India's financial woes are likely to derail the country's ambitious National Solar Mission, widely seen as a model solar development policy program.
The current Indian government's current account deficit (CAD) of $98 billion is steadily rising, as the much-touted gross domestic product (GDP) growth rate has come crashing down from highs in the double-digits to under 4%. Consequently, the CAD-to-GDP ratio of 4.9% is also experiencing new highs as the central government falters in bringing back confidence in the marketplace.
The second phase of the National Solar Mission, which was targeted to achieve installations of almost 4 GW of solar power projects under a federal scheme, and 6 GWs under state schemes, has not yet taken off. The draft policy document on the second phase was released by the Ministry of New and Renewable Energy (MNRE) in December 2012. The ministry conducted various consultative meetings with various stakeholder groups, hoping to be able to launch the program in February of this year. As of September, there is still no final policy document.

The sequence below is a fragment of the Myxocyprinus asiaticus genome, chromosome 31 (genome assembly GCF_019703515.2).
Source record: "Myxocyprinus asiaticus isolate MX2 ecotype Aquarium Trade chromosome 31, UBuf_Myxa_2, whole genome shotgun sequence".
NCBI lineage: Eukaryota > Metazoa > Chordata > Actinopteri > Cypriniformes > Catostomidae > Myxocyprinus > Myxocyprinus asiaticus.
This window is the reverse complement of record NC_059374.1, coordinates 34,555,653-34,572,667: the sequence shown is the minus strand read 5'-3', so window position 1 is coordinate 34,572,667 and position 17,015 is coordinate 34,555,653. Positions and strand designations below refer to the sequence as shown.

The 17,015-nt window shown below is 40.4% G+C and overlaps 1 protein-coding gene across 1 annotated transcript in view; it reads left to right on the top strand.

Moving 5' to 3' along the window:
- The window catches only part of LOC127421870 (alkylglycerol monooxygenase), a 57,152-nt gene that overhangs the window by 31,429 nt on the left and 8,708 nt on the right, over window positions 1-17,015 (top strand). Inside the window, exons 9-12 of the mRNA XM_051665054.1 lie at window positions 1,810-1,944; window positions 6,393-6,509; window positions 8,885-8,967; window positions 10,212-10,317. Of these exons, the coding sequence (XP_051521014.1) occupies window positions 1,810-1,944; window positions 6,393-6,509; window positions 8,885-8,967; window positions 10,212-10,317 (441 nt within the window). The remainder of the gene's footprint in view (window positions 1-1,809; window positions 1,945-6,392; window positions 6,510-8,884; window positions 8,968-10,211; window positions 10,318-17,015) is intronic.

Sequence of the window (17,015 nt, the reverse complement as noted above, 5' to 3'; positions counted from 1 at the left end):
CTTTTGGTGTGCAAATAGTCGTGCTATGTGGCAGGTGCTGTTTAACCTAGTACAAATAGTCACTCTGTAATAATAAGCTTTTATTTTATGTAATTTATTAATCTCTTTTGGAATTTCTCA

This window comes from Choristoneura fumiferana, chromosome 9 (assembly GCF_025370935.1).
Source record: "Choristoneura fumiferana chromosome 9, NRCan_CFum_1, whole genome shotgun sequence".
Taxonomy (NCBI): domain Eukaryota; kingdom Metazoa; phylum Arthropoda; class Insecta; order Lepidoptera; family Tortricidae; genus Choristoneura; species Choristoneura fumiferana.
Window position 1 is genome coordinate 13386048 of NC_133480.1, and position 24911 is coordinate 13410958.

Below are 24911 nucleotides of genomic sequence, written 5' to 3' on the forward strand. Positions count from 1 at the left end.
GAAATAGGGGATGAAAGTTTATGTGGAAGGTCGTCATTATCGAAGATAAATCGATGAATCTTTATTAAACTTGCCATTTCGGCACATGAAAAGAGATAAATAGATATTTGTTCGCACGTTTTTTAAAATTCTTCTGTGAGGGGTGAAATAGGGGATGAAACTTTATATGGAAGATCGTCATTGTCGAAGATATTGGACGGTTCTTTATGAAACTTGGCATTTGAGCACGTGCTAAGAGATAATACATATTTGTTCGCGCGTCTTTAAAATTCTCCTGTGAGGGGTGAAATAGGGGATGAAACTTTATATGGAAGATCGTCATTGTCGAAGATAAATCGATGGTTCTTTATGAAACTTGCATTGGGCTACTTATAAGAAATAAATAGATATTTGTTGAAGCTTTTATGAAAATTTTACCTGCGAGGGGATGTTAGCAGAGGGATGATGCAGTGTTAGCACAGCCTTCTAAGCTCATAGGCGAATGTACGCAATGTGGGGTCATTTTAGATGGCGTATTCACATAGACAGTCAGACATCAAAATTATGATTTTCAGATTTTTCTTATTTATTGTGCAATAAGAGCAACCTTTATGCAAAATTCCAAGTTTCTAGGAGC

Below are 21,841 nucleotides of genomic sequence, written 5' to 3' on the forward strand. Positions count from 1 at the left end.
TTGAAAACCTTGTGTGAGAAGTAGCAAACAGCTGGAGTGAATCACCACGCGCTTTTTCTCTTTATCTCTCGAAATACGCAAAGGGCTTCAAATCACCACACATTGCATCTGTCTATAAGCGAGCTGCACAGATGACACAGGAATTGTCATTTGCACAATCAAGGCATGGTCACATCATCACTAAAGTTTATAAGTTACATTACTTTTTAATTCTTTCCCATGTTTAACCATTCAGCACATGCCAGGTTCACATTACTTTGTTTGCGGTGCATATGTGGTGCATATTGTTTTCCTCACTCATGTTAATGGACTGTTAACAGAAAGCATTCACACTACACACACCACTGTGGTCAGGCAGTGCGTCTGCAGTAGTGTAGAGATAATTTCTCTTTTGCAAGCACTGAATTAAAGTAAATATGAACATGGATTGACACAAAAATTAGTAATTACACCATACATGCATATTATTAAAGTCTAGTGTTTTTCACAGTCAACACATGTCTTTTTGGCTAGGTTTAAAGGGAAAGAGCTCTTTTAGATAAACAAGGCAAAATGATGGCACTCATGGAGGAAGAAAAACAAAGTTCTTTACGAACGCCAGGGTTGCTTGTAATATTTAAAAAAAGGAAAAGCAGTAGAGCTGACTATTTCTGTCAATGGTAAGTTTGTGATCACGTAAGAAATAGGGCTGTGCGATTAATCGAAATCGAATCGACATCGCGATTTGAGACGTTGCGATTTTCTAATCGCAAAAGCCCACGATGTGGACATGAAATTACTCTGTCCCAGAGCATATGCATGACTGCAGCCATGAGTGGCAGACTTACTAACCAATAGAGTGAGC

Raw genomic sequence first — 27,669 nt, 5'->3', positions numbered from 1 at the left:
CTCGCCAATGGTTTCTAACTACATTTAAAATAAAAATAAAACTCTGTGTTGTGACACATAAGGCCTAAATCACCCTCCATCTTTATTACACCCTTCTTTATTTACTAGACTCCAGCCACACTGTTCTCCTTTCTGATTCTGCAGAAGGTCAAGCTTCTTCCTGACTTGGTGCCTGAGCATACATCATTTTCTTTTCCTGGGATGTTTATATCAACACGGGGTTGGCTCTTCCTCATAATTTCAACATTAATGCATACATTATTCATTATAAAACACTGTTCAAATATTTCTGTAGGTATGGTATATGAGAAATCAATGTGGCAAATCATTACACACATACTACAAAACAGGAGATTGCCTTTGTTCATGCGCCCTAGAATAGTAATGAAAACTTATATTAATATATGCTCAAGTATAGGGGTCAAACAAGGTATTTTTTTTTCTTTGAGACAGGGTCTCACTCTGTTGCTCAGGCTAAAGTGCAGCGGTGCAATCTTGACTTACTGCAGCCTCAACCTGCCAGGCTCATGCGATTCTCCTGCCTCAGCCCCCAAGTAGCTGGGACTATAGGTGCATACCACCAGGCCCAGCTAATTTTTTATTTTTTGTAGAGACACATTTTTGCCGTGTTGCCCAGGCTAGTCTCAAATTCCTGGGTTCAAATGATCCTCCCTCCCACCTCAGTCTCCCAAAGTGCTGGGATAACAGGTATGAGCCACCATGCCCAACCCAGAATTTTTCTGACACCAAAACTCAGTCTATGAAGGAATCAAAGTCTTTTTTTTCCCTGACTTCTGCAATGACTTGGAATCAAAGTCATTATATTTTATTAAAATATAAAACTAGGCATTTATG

In a related disappointment, as of February, the MNRE stopped accepting applications for the 30% subsidy it offered to all rooftop and off-grid power projects, too. And, it is not yet clear as to when this window will reopen.
The current account deficit has devalued the local currency by over 20% over the last few weeks, with pressure mounting on the government to push forward reforms and reduce subsidies. On the latter count, the second phase of the solar mission surely will take a hit as its most critical component is viability gap funding – a direct subsidy to cover the cost of a solar power project up to 33%. The cost of the subsidy may well go up to $1.5 billion – something that the nation's treasury certainly will not allow.
Absence of any such program, devaluation of the local currency by 20%, non-enforcement of solar power purchase obligations and the slow sale of renewable energy certificates will significantly impact the country's solar power sector and various stakeholders.
This scenario is actually a bitter pill that the industry will have to swallow. India's solar sector must go beyond various government and regulatory dependencies and explore opportunities in a three-dimensional matrix consisting of the local states and business segments, with time – and persistence – as the third axis.
The rising cost and lack of generating capacity of conventional power offer some solace to the solar sector, which may hope that consumers will eventually adopt solar power in a country that is blessed by the sun for over 300 days per year.
Bhupesh Trivedi is CEO of Mumbai, India-based solar services and consulting firm REECODE Energy Solutions. He can be reached at +91-9324246639, or by email at email@example.com.